*sigh*. Two steps forward, one back.

20191208_123629.jpg

Share this post


Link to post
Share on other sites
18 minutes ago, Jon Kerr said:

. I watched in slow motion as the 30kg vice began to topple sideways and crashed into my 3D printer....

Oh no!  It's called time dilation. It happens under stress. Have you ever been in an auto accident that seemed to last for minutes versus seconds or in a thirty second fight that seemed to last ten minutes?  Your brain speeds up so the world seems slower. I seen the results of a study where volunteers jumped from an eight story building and then had to estimate the time it took. Every one over estimated drastically. I was in an auto accident and it seemed to last forever. I remember whole thoughts going through my head. It's bizarre. 

Pnut

Share this post


Link to post
Share on other sites

Collision of the old and the new. The new lost :)

It seems that your moving jaw is lower than it should be. Check the big pivot bolt or the eye in the jaw for wear.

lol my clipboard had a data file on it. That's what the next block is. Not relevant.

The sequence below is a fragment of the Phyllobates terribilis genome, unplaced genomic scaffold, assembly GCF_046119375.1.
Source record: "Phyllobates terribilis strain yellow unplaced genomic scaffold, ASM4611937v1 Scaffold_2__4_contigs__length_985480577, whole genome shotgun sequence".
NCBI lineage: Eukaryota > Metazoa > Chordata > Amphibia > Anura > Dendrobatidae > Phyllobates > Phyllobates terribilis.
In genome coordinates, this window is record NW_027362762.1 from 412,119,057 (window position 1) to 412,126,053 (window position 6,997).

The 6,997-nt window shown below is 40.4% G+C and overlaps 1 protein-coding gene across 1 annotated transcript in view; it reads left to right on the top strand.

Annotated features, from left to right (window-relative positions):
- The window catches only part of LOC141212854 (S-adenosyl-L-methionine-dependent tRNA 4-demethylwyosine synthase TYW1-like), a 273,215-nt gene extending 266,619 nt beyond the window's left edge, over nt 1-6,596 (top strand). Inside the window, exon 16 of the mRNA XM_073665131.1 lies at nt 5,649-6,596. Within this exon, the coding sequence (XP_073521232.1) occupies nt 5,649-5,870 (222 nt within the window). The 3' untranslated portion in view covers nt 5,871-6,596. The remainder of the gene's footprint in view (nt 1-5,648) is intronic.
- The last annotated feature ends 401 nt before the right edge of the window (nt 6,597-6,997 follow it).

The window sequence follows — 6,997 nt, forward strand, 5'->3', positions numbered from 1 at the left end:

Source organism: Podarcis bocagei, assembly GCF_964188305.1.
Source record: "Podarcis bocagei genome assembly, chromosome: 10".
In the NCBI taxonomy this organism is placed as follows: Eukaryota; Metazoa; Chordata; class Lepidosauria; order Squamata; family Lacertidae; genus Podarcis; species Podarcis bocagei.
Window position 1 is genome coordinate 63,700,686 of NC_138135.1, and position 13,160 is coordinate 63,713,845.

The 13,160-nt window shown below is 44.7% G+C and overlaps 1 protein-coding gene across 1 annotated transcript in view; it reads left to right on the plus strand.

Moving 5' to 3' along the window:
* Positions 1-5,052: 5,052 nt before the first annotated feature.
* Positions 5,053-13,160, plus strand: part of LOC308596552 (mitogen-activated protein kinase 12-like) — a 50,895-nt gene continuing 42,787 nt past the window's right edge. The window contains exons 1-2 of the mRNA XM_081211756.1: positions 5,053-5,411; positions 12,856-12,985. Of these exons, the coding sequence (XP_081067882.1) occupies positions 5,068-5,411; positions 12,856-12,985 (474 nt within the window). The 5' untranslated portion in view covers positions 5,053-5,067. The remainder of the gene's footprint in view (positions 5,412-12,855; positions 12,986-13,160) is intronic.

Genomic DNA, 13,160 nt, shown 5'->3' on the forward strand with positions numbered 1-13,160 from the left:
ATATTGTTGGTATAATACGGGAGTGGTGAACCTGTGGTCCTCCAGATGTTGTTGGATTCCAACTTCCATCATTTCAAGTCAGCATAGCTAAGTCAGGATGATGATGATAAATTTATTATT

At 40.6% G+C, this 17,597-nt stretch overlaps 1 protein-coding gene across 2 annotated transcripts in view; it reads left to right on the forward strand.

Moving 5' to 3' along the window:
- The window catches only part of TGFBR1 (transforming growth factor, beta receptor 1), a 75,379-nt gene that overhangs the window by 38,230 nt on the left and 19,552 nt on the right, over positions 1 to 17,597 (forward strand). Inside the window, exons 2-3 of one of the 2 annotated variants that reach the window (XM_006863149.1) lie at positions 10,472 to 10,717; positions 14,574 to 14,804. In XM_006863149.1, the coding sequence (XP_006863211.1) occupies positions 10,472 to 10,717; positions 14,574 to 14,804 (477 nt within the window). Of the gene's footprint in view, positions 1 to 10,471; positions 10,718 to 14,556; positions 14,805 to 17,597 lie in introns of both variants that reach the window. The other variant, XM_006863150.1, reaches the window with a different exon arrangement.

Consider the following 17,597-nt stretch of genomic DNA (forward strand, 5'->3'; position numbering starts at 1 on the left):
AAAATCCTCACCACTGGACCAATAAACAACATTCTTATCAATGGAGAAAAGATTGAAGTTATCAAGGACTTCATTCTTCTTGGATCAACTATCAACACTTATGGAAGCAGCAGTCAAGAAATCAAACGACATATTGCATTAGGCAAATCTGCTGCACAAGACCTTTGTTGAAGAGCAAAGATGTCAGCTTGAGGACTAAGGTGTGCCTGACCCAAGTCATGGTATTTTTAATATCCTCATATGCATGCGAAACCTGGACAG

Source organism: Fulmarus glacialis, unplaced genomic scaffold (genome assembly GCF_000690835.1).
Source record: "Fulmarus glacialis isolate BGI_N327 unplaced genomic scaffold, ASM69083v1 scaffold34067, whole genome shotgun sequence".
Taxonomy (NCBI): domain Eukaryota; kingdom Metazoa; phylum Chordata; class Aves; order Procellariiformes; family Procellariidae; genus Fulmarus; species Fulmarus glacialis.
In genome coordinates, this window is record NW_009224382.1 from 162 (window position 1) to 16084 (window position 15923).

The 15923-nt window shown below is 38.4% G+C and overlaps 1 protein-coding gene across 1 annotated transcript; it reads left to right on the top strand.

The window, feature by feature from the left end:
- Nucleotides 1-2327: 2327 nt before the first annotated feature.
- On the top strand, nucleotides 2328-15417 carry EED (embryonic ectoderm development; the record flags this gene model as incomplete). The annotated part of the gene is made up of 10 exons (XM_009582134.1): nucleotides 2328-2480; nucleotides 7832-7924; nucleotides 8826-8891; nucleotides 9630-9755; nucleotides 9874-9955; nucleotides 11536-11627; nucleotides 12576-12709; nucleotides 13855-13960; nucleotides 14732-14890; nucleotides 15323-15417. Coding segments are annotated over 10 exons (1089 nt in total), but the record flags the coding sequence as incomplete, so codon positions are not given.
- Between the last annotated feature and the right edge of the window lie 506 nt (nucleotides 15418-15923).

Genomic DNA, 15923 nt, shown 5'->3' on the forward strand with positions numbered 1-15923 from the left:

Also, the jaw insert don't sit properly in the jaw. The old one were not as high and sat below an edge that formed as the jaw rolled over with use. You may have to dress the jaw and fit the insert so that it sits flat and square against the jaw. Be careful with the grinder. Use only flap disk and that very sparingly a bit at the time checking repeatedly until the jaw insert sits square.  

Share this post


Link to post
Share on other sites

Join the conversation

You can post now and register later. If you have an account, sign in now to post with your account.

Guest
Reply to this topic...

×   Pasted as rich text.   Paste as plain text instead

  Only 75 emoji are allowed.

×   Your link has been automatically embedded.   Display as a link instead

×   Your previous content has been restored.   Clear editor

×   You cannot paste images directly. Upload or insert images from URL.


×
×
  • Create New...